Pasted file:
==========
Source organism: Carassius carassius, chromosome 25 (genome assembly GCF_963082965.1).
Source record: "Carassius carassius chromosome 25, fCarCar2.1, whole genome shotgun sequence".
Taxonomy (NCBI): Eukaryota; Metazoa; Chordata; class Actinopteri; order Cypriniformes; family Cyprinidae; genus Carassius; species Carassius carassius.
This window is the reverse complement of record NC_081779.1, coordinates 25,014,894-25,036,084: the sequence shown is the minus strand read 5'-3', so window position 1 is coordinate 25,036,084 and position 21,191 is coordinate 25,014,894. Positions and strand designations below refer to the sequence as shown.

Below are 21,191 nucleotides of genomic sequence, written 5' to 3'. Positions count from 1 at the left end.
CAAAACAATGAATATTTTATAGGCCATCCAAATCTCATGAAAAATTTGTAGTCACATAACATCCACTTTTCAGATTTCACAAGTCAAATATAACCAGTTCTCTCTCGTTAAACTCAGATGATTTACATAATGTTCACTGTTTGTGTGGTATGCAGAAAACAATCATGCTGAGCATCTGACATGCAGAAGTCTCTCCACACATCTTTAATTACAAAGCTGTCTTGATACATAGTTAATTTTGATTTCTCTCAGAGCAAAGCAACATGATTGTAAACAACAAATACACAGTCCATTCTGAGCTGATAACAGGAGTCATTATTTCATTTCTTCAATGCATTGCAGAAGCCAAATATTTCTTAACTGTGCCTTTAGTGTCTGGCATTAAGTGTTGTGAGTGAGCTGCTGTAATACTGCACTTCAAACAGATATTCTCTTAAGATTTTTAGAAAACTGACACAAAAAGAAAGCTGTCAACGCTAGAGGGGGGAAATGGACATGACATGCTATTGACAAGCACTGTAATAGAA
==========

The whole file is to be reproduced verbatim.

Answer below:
Source organism: Carassius carassius, chromosome 25 (genome assembly GCF_963082965.1).
Source record: "Carassius carassius chromosome 25, fCarCar2.1, whole genome shotgun sequence".
Taxonomy (NCBI): Eukaryota; Metazoa; Chordata; class Actinopteri; order Cypriniformes; family Cyprinidae; genus Carassius; species Carassius carassius.
This window is the reverse complement of record NC_081779.1, coordinates 25,014,894-25,036,084: the sequence shown is the minus strand read 5'-3', so window position 1 is coordinate 25,036,084 and position 21,191 is coordinate 25,014,894. Positions and strand designations below refer to the sequence as shown.

Below are 21,191 nucleotides of genomic sequence, written 5' to 3'. Positions count from 1 at the left end.
CAAAACAATGAATATTTTATAGGCCATCCAAATCTCATGAAAAATTTGTAGTCACATAACATCCACTTTTCAGATTTCACAAGTCAAATATAACCAGTTCTCTCTCGTTAAACTCAGATGATTTACATAATGTTCACTGTTTGTGTGGTATGCAGAAAACAATCATGCTGAGCATCTGACATGCAGAAGTCTCTCCACACATCTTTAATTACAAAGCTGTCTTGATACATAGTTAATTTTGATTTCTCTCAGAGCAAAGCAACATGATTGTAAACAACAAATACACAGTCCATTCTGAGCTGATAACAGGAGTCATTATTTCATTTCTTCAATGCATTGCAGAAGCCAAATATTTCTTAACTGTGCCTTTAGTGTCTGGCATTAAGTGTTGTGAGTGAGCTGCTGTAATACTGCACTTCAAACAGATATTCTCTTAAGATTTTTAGAAAACTGACACAAAAAGAAAGCTGTCAACGCTAGAGGGGGGAAATGGACATGACATGCTATTGACAAGCACTGTAATAGAA